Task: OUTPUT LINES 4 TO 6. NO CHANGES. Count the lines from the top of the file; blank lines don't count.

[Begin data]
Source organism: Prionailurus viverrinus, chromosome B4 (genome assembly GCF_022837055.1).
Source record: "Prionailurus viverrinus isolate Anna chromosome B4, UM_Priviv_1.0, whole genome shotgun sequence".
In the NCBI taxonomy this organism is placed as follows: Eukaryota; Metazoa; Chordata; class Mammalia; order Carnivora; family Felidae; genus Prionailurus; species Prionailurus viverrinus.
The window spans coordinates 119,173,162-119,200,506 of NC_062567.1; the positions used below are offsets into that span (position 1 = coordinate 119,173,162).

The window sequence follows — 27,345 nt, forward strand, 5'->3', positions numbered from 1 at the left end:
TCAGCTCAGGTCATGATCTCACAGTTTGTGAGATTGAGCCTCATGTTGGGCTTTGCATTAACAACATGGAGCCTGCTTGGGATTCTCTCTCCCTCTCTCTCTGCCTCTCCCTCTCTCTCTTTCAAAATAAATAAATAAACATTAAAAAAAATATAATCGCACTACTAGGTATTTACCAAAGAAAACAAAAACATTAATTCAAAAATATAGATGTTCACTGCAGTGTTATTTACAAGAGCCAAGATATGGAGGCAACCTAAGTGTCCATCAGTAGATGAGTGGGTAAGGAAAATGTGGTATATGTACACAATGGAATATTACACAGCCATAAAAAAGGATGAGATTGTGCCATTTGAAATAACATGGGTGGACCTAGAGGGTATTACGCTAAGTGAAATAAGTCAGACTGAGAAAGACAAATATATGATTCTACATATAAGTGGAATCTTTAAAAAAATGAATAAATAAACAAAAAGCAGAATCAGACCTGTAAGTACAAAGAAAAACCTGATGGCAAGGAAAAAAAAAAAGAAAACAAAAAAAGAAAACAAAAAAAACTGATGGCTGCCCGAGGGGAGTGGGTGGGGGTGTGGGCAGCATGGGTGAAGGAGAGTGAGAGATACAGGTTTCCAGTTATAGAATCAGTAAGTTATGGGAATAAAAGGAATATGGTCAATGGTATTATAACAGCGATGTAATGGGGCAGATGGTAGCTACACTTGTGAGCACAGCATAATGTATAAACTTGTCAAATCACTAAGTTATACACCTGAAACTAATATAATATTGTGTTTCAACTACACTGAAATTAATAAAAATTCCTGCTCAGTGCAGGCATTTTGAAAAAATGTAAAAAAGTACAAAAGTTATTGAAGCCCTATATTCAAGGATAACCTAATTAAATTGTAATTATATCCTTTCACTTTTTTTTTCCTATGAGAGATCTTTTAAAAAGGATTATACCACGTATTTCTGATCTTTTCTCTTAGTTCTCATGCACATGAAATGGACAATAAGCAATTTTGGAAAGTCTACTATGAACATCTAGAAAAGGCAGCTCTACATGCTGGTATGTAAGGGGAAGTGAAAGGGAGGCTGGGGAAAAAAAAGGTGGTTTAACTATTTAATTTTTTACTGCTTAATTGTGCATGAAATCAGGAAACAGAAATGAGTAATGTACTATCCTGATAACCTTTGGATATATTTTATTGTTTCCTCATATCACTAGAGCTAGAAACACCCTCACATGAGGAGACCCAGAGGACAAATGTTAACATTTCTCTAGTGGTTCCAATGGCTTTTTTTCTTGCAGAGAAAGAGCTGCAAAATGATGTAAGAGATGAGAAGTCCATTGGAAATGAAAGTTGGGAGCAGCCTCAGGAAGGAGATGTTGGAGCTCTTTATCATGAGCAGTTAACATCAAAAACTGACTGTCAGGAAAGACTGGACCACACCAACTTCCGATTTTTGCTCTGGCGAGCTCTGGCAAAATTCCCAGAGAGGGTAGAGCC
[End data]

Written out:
The window spans coordinates 119,173,162-119,200,506 of NC_062567.1; the positions used below are offsets into that span (position 1 = coordinate 119,173,162).

The window sequence follows — 27,345 nt, forward strand, 5'->3', positions numbered from 1 at the left end:
TCAGCTCAGGTCATGATCTCACAGTTTGTGAGATTGAGCCTCATGTTGGGCTTTGCATTAACAACATGGAGCCTGCTTGGGATTCTCTCTCCCTCTCTCTCTGCCTCTCCCTCTCTCTCTTTCAAAATAAATAAATAAACATTAAAAAAAATATAATCGCACTACTAGGTATTTACCAAAGAAAACAAAAACATTAATTCAAAAATATAGATGTTCACTGCAGTGTTATTTACAAGAGCCAAGATATGGAGGCAACCTAAGTGTCCATCAGTAGATGAGTGGGTAAGGAAAATGTGGTATATGTACACAATGGAATATTACACAGCCATAAAAAAGGATGAGATTGTGCCATTTGAAATAACATGGGTGGACCTAGAGGGTATTACGCTAAGTGAAATAAGTCAGACTGAGAAAGACAAATATATGATTCTACATATAAGTGGAATCTTTAAAAAAATGAATAAATAAACAAAAAGCAGAATCAGACCTGTAAGTACAAAGAAAAACCTGATGGCAAGGAAAAAAAAAAAGAAAACAAAAAAAGAAAACAAAAAAAACTGATGGCTGCCCGAGGGGAGTGGGTGGGGGTGTGGGCAGCATGGGTGAAGGAGAGTGAGAGATACAGGTTTCCAGTTATAGAATCAGTAAGTTATGGGAATAAAAGGAATATGGTCAATGGTATTATAACAGCGATGTAATGGGGCAGATGGTAGCTACACTTGTGAGCACAGCATAATGTATAAACTTGTCAAATCACTAAGTTATACACCTGAAACTAATATAATATTGTGTTTCAACTACACTGAAATTAATAAAAATTCCTGCTCAGTGCAGGCATTTTGAAAAAATGTAAAAAAGTACAAAAGTTATTGAAGCCCTATATTCAAGGATAACCTAATTAAATTGTAATTATATCCTTTCACTTTTTTTTTCCTATGAGAGATCTTTTAAAAAGGATTATACCACGTATTTCTGATCTTTTCTCTTAGTTCTCATGCACATGAAATGGACAATAAGCAATTTTGGAAAGTCTACTATGAACATCTAGAAAAGGCAGCTCTACATGCTGGTATGTAAGGGGAAGTGAAAGGGAGGCTGGGGAAAAAAAAGGTGGTTTAACTATTTAATTTTTTACTGCTTAATTGTGCATGAAATCAGGAAACAGAAATGAGTAATGTACTATCCTGATAACCTTTGGATATATTTTATTGTTTCCTCATATCACTAGAGCTAGAAACACCCTCACATGAGGAGACCCAGAGGACAAATGTTAACATTTCTCTAGTGGTTCCAATGGCTTTTTTTCTTGCAGAGAAAGAGCTGCAAAATGATGTAAGAGATGAGAAGTCCATTGGAAATGAAAGTTGGGAGCAGCCTCAGGAAGGAGATGTTGGAGCTCTTTATCATGAGCAGTTAACATCAAAAACTGACTGTCAGGAAAGACTGGACCACACCAACTTCCGATTTTTGCTCTGGCGAGCTCTGGCAAAATTCCCAGAGAGGGTAGAGCC